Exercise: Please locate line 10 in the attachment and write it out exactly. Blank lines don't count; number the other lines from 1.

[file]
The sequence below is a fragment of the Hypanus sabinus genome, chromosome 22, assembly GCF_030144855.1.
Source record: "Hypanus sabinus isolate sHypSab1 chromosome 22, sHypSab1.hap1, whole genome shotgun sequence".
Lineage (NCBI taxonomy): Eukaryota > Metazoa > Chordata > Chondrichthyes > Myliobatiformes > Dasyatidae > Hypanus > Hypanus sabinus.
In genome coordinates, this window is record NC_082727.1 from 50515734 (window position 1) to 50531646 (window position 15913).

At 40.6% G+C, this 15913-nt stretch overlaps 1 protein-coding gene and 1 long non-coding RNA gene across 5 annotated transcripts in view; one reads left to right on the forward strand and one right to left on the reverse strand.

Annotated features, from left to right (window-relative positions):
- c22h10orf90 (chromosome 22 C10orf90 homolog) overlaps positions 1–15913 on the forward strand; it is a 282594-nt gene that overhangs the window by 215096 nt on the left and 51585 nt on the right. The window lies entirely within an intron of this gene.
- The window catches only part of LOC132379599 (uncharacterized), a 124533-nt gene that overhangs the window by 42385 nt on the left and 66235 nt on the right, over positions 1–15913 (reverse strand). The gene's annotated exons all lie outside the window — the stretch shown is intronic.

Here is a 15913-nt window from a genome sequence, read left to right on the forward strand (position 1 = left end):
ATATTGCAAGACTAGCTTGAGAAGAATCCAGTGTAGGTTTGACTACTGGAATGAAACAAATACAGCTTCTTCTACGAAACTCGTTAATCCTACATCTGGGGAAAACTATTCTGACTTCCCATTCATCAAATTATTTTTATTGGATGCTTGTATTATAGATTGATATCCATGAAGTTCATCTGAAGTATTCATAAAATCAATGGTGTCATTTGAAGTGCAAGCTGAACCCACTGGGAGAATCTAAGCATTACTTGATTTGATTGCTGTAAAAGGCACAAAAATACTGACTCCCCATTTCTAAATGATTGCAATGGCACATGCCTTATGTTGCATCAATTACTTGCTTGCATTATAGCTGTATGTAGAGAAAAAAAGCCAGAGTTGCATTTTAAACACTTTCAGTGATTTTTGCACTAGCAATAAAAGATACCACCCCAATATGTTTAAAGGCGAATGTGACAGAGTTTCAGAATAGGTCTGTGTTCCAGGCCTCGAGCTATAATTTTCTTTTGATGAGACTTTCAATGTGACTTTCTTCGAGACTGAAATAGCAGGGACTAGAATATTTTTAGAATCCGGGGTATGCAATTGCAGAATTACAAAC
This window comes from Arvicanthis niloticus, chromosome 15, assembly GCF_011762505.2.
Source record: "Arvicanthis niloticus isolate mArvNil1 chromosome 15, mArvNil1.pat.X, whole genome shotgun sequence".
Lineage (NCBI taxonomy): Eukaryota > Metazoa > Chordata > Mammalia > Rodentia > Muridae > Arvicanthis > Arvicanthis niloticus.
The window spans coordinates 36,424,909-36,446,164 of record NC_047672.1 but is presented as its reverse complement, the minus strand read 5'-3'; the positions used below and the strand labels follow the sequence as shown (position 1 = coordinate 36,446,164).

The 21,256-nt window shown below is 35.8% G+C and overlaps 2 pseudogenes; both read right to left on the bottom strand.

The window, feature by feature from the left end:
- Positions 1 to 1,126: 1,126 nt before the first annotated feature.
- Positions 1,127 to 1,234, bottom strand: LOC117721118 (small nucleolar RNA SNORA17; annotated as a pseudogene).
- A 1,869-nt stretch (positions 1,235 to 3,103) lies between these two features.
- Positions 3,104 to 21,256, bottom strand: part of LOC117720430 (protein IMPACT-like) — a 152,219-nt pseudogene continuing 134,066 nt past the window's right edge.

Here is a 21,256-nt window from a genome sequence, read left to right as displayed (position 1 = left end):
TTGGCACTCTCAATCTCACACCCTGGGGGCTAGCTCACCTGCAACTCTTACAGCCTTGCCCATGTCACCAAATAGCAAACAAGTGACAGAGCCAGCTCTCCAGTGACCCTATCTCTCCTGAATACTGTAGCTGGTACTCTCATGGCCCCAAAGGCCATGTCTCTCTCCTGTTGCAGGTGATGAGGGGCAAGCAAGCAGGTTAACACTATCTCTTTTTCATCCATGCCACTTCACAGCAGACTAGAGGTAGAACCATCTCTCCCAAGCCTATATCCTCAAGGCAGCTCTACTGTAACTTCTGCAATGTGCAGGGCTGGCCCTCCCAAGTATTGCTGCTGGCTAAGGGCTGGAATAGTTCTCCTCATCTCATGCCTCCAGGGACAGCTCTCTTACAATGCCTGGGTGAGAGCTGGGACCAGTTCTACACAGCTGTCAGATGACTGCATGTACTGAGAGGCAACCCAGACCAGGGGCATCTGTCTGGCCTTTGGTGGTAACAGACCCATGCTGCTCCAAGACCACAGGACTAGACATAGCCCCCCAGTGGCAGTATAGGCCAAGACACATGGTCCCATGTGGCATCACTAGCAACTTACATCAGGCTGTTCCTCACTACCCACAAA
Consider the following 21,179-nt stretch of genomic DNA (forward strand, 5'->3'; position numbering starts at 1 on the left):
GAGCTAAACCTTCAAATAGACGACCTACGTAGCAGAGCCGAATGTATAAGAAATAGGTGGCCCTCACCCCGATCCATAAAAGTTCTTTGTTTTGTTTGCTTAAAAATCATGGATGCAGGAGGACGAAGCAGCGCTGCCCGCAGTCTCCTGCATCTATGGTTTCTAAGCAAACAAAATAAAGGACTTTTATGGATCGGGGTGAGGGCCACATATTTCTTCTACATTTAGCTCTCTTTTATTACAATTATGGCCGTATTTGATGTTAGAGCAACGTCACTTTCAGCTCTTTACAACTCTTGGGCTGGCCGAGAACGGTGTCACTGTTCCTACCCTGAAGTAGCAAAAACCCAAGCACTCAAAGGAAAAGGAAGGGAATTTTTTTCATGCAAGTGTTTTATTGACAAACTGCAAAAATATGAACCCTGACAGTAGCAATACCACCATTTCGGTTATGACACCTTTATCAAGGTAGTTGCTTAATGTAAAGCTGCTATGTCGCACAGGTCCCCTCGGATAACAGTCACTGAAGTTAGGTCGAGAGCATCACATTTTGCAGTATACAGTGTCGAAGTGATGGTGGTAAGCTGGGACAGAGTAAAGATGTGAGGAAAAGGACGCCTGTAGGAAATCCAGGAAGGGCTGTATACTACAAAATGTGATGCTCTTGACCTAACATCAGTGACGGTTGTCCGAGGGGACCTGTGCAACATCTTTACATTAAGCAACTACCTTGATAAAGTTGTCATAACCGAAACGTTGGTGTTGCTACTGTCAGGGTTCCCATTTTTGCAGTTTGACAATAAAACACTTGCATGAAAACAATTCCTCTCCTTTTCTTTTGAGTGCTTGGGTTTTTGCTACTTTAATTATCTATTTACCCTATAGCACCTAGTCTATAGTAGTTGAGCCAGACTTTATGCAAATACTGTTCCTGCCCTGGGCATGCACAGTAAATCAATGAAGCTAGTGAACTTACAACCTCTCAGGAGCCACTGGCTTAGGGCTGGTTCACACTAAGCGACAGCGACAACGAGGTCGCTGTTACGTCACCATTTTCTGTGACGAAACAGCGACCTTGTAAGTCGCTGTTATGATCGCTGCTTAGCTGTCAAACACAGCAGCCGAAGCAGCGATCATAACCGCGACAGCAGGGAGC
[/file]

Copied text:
ATATTGCAAGACTAGCTTGAGAAGAATCCAGTGTAGGTTTGACTACTGGAATGAAACAAATACAGCTTCTTCTACGAAACTCGTTAATCCTACATCTGGGGAAAACTATTCTGACTTCCCATTCATCAAATTATTTTTATTGGATGCTTGTATTATAGATTGATATCCATGAAGTTCATCTGAAGTATTCATAAAATCAATGGTGTCATTTGAAGTGCAAGCTGAACCCACTGGGAGAATCTAAGCATTACTTGATTTGATTGCTGTAAAAGGCACAAAAATACTGACTCCCCATTTCTAAATGATTGCAATGGCACATGCCTTATGTTGCATCAATTACTTGCTTGCATTATAGCTGTATGTAGAGAAAAAAAGCCAGAGTTGCATTTTAAACACTTTCAGTGATTTTTGCACTAGCAATAAAAGATACCACCCCAATATGTTTAAAGGCGAATGTGACAGAGTTTCAGAATAGGTCTGTGTTCCAGGCCTCGAGCTATAATTTTCTTTTGATGAGACTTTCAATGTGACTTTCTTCGAGACTGAAATAGCAGGGACTAGAATATTTTTAGAATCCGGGGTATGCAATTGCAGAATTACAAAC